Or in a season that hasn’t gone as well as everyone would have liked, how about this one?



Okay, I’ll quit…


So far this year, in what is Scott Frost’s third year as a head coach (two at UCF and through nine games at Nebraska), he stands at a .600 winning rate. That’s not bad, considering the Huskers’ dreadful start this year. If NU wins out, Frost could finish the season at .632. Also not bad considering he will have had two losing seasons out of three as a head coach. And you know what? Frost’s career coaching record is still better than former Husker head football coach Mike Riley’s career record!


Last Thursday night, I watched Central Florida’s home game with, at the time, a 5-3 Temple team. The game was nationally televised and in the fourth quarter, it was a two-point game, advantage Knights. But when the camera showed the crowd, there were 100s of empty seats! It was T-shirt weather and Central Florida sports the nation’s longest winning streak (22). Go figure.

But at Nebraska, a team with a losing record will still draw 90,000 fans nearly every home game. It’s hard not to believe that having a strong fan base to play in front of was a big reason Scotty came home. And I’m so glad he did.


The season has sped by at an alarming rate. Nebraska has been through three-fourths of its schedule, leaving only three more games to play.

And of the three, the toughest game that lies ahead, in my view, will be the game at Iowa.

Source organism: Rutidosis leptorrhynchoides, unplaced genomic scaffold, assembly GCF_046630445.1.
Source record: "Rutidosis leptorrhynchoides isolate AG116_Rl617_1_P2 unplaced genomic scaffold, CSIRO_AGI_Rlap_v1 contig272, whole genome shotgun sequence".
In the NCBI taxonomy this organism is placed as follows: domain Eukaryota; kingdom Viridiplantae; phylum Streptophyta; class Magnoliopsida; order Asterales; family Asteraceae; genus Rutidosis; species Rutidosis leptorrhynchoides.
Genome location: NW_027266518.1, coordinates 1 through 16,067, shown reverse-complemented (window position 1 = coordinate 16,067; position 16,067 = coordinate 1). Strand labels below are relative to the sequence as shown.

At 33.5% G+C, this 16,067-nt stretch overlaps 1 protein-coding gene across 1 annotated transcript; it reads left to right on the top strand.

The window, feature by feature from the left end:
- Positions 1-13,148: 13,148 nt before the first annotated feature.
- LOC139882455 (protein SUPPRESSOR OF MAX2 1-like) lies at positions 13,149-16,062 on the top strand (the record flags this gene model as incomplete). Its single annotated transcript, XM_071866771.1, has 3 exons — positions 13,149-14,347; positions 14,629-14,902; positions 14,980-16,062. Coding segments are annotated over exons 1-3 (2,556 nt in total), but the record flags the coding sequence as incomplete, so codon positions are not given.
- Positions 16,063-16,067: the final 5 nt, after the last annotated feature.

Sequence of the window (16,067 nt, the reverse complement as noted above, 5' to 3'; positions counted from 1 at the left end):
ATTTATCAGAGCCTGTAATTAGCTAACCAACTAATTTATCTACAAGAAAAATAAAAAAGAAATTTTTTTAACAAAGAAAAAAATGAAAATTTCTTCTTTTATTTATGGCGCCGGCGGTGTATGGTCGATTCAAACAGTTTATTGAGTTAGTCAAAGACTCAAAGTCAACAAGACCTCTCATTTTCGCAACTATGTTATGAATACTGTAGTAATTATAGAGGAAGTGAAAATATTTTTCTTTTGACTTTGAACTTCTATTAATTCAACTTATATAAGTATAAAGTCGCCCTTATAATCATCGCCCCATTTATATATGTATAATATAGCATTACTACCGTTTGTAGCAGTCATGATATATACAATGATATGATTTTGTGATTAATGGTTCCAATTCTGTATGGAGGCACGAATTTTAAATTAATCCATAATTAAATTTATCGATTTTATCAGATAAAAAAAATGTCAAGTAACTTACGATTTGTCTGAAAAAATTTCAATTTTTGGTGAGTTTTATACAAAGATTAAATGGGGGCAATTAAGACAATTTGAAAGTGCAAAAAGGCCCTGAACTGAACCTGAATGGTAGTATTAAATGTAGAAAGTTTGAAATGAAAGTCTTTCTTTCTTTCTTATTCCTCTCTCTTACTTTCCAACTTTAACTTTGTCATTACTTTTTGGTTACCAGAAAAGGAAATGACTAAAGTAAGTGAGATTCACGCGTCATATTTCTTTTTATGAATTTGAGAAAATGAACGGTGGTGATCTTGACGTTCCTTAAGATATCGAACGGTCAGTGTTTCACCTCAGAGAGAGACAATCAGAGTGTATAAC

Had it not been for three plays, there is a good chance the Hawkeyes would be undefeated. Saturday, Purdue kicked the game-winning field goal with 8 seconds to go in the game to down the Hawkeyes. And at Penn State with just minutes to go, Iowa was near the Lion goal line likely for the winning TD, when there was an audible called by Hawkeye QB Nate Stanley. But TE Noah Fant didn’t hear it. The play resulted in a PSU interception that effectively ended the game for the Hawkeyes. And Iowa’s home game earlier this year with Wisconsin saw an Iowa player blocking on the Hawkeye punt return team. He didn’t know where the ball was and accidentally let the ball touch him. Wisconsin recovered and had a short field for a TD. That turned out to be the difference in the game.

The Huskers are 18-point favorites going into this Saturday’s game with the Fighting Illini – a game that kicks off at 11 a.m. at Memorial Stadium. After that, Michigan State comes to town. The 6-3 Spartans (as of this week) have lost to Northwestern, beat Penn State and lost by 14 to Michigan. MSU is a good team, but I think Nebraska has a very good chance of winning that one – especially at home.

But the game I’d most like to see the Huskers win? Easy. Iowa. End of story.


Huskerland lost another devoted Husker football fan last week. Dave Ballard and I worked for the same company for many years. Dave loved to fish in Canada for walleye and northern. He also was also an avid mountain climber and ran in many marathons.

But tragically, after a five-month battle with cancer, Dave passed away. He was a great family man, who loved his grandkids and was deeply loved by them, too. What a great legacy he leaves!